'The Beast Below' is a sturdy, decent little episode but with such delights still ahead of us in the new series - Daleks, Weeping Angels en masse, Silurians, vampires, the Doctor playing football and the still under wraps big finale - it seems likely that it's an episode which will get lost in the rush and remembered fondly, if never passionately. But what a cliffhanger, with the Doctor receiving a telephone call (?) from Winston Churchill, and a mysterious familiar shadow on the wall on Winnie's war room. The Ironsides are coming!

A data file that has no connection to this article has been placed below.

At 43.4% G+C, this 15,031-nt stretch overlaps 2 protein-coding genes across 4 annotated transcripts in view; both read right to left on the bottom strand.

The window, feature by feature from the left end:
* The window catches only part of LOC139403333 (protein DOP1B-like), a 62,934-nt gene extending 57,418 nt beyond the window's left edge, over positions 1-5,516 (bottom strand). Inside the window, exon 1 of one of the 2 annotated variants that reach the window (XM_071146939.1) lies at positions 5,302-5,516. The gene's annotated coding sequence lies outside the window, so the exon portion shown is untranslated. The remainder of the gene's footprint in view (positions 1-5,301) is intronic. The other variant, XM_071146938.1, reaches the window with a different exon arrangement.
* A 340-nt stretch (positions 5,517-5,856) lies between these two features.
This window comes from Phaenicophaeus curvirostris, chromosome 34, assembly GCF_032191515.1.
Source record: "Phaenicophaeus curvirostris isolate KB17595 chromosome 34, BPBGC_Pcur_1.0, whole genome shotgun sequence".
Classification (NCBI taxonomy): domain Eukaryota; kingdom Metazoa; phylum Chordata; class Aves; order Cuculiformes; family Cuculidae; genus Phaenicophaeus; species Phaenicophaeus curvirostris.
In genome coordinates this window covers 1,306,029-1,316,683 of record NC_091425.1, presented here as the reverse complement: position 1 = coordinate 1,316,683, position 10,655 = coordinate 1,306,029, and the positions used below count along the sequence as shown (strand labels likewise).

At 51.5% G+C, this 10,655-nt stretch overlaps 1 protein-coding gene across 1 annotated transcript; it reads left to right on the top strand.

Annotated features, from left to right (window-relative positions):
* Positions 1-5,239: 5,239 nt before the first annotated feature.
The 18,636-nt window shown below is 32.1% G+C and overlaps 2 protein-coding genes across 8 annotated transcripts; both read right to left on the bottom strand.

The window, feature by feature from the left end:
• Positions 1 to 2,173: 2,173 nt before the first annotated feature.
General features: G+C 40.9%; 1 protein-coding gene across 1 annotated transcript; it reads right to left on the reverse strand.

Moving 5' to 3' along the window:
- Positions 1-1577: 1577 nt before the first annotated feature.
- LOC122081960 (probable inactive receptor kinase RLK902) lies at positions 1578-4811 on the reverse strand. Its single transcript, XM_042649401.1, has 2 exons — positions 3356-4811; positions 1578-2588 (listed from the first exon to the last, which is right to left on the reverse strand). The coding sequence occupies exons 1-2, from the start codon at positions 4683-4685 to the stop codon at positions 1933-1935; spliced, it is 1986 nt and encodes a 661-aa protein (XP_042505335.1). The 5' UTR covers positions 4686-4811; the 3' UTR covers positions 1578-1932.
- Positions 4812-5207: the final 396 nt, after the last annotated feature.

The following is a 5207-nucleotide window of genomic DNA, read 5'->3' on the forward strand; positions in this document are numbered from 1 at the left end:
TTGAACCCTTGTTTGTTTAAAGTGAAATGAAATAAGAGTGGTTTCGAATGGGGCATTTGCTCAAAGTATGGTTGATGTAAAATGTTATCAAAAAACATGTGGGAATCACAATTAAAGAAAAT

Dr Who and the TV Ratings: Much excitement when the overnight ratings for the first episode, 'The Eleventh Hour', logged in at around 8 million. Much astonishment this week when the final BARB ratings, published on Monday, revealed that the final figure - including 'timeshift', ie viewers who recorded the show to be watched during the following seven days - was an astonishing 9.59 million! This is the highest figure for a series debut since 'Rose' back in 2005 and a more than encouraging start for the Smith/Moffat era. The HD audience for the simultaneous broadcast adds another 500,000 to the figure and early iplayer figures suggests another million views in the week after transmission as well as 600,000 for the BBC3 Sunday evening repreat. Hard to estimate the final figure for the first episode but it certainly seems as if 12 million 'unique' viewers were on board for the start of the new series. The sound you hear is the popping of champagne corks at BBC TV centre...